Vechernii Bishkek’s ownership structure is complicated. In 2000, the paper – and, significantly, its wholly owned print house – fell into the hands of Adil Toygonbaev, the son-in-law of then-President Askar Akayev. Toygonbaev secured a 50-percent stake in the holding company from one of its two owners before reportedly expropriating it entirely in a move that simultaneously relieved his family’s regime of the paper’s critical reporting and added the country's best-selling Russian-language newspaper to the family's list of assets.
Economist Farrukh Akhmedov pointed out that a lot has changed for Russia since last year, now embroiled in a war with Ukraine and a confrontation with NATO, and so is in no position to deliver the aid it promised.
"Therefore I don't see any prospect now for the military aid for Tajikistan... It's possible that in time Russia will carry out all its obligations in the plan for economic and military aid, but with the changes in the political arena it's very hard to judge."
The head of the opposition Social-Democratic Party of Tajikistan, Rahmatullo Zoyirov, said that "the agreement only favors Russia, not Tajkistan. Of the announced military aid, only a tenth has been carried out." (It should be noted that the aid was scheduled to be disbursed over a period ending in 2025, so if in fact a tenth has been delivered, that may be ahead of schedule.)
A brand new international travel option is underway for the Russian-annexed Crimean peninsula. An airline based in Russia’s North-Caucasus republic of Chechnya plans to launch direct flights between the Armenian capital, Yerevan, and Crimea’s main city of Simferopol, according to RIA-Novosti.
Grozny Avia, named after Chechnya's capital, Grozny (Russian for fearsome), was ordered into being by the obstreperous province's warlord-turned-president, Ramzan Kadyrov. The air company now conducts domestic flights within the Russian Federation.
Its twice-weekly Yerevan-Simferopol flights are tentatively expected to start on October 28, but may get pushed over into November, the carrier told the agency Crimea Media.
Grozny Avia operated its first international flight out of Simferopol to Istanbul in July, when Crimea was already under Russian control. Regular flights were cancelled thereafter for "political reasons," the official story goes. Some news reports claimed that the cancellation was a result of Turkey siding with Ukraine and its Western partners in the dispute with Russia over Crimea and eastern Ukraine.
Earlier this year, the International Civil Aviation Organization called on international carriers to avoid the Crimean airspace, which Russia hijacked from Ukraine, along with the land below it. Currently, all regular international flights to Crimea are mainly by Russia’s Aeroflot.
At PEN International there is a tradition: During the organization’s general assemblies, empty chairs are left prominently vacant as a reminder of imprisoned writers and journalists around the world.
This year, for the free expression watchdog’s 80th anniversary – marked this week in Kyrgyzstan’s capital, Bishkek – three empty chairs reminded the assembly of three Central Asian men imprisoned for their writings and activism: Azimjon Askarov from Kyrgyzstan, Ilham Tohti from China and Vladimir Kozlov from Kazakhstan.
PEN President John Ralston Saul noted that Kyrgyz President Almazbek Atambayev extended a personal invitation to the organization. During a private meeting, Atambayev himself raised the case of Askarov, an Uzbek journalist and rights activist serving a life sentence for complicity in murder and other crimes connected to the June 2010 ethnic violence. Human rights groups have pointed to glaring irregularities during his trial and say Askarov was framed to stop him from documenting police abuse. While PEN and the president “disagreed” over the continuing imprisonment of Askarov, the fact that the president invited PEN to discuss the issue with him was itself “significant,” Saul said.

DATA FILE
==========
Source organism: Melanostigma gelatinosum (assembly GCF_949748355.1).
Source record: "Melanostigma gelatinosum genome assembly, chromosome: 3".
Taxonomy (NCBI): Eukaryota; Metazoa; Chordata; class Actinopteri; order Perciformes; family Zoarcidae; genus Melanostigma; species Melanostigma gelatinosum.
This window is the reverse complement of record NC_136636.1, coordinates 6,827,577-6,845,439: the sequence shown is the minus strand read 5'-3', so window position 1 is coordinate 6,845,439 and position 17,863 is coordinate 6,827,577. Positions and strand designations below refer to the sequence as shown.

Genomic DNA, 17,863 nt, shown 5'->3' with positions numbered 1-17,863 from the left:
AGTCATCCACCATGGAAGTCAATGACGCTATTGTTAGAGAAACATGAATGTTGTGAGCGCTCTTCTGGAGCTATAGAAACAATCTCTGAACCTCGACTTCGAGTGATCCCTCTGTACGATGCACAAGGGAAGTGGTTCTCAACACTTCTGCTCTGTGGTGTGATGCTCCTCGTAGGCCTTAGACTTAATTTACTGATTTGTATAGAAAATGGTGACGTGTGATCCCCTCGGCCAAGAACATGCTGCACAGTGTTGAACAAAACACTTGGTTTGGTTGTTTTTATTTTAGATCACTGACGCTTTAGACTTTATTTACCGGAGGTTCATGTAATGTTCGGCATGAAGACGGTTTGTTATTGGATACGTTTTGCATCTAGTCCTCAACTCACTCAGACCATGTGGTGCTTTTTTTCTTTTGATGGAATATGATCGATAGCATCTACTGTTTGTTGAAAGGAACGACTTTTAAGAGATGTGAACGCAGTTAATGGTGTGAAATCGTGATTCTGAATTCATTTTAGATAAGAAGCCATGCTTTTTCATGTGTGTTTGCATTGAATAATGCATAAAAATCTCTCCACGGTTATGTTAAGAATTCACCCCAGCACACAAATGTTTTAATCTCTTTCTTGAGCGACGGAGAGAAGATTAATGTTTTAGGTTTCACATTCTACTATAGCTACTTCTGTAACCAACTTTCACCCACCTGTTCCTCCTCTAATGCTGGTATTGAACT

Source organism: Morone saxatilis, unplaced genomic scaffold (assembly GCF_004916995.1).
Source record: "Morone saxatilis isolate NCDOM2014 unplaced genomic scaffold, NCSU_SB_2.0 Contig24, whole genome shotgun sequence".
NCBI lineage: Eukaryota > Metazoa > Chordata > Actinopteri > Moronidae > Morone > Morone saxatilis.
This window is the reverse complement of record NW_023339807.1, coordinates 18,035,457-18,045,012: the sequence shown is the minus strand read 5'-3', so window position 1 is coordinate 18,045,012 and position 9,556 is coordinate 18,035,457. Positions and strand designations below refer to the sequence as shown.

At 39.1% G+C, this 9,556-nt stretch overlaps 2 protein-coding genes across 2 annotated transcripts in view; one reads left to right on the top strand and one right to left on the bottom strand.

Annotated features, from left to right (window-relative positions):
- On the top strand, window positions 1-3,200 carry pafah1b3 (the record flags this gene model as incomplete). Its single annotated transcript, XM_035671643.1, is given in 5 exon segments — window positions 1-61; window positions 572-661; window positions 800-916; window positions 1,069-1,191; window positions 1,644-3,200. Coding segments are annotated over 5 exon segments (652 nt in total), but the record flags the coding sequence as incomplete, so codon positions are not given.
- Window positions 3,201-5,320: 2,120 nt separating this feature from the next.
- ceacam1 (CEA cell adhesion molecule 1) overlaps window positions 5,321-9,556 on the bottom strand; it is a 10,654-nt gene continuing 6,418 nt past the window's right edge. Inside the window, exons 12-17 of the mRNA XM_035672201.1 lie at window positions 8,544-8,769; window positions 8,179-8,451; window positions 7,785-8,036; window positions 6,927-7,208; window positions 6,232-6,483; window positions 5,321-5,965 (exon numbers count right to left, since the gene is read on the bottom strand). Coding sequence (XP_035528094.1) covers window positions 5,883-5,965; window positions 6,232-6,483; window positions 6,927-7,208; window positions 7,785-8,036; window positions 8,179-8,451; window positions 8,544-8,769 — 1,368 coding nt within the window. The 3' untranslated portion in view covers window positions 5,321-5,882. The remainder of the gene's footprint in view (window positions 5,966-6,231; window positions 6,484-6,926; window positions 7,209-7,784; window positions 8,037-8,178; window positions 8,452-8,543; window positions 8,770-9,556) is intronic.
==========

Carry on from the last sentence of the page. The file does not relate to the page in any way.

The biggest headline to come out of the weekend's Caspian Sea summit in Astrakhan, Russia, was that the five countries along the sea agreed to prevent any outside military presence from the sea. This has been a longstanding goal of the sea's two biggest powers, Russia and Iran, the result of worries that the U.S. and/or NATO would somehow gain a military foothold on the sea via security cooperation programs with Azerbaijan, Kazakhstan, or Turkmenistan.
Russian President Vladimir Putin, summing up the summit's results and formal declaration, said:
The declaration sets out a fundamental principle for guaranteeing stability and security, namely, that only the Caspian littoral states have the right to have their armed forces present on the Caspian. This was the way the situation developed over history, and we do not seek to change it now. In general, only the five Caspian countries that have sovereign rights over the Caspian Sea and its resources will resolve all matters pertaining to the region.
With Azerbaijan’s prisons increasingly full of government-detractors, it might have seemed to many only a matter of time before Azerbaijani prosecutors would again focus on Khadija Ismayilova, a prominent journalist known for her exposés of government corruption. Speaking from Strasbourg, Ismayilova told EurasiaNet.org that she expects to be arrested on October 3, upon her return home to Baku from a trip to Europe.
Ismayilova received a court summons on charges of criminal libel during this trip, travel intended to relay what is widely seen as a wholesale crackdown on civil society in the energy-rich, ex-Soviet republic. An award-winning RFE/RL reporter who also has worked for EurasiaNet.org, Ismayilova needs to appear in court the day she returns to Baku.
“I will be arriving with a lawyer and my main lawyer will be waiting [in Baku],” she said.
Her trip was closely watched in Baku. At one human-rights talk in Warsaw, hosted by the Organization for Security and Cooperation in Europe, Ismayilova and several other participants, wearing t-shirts with the photos of Azerbaijani political prisoners, turned their backs on a presentation on human-rights issues, which, they charged, lacquered over ongoing repressions. Azerbaijan’s government-linked media was quick to attack Ismayilova, claiming she was commanding a group of people from Armenia, the country’s longtime foe.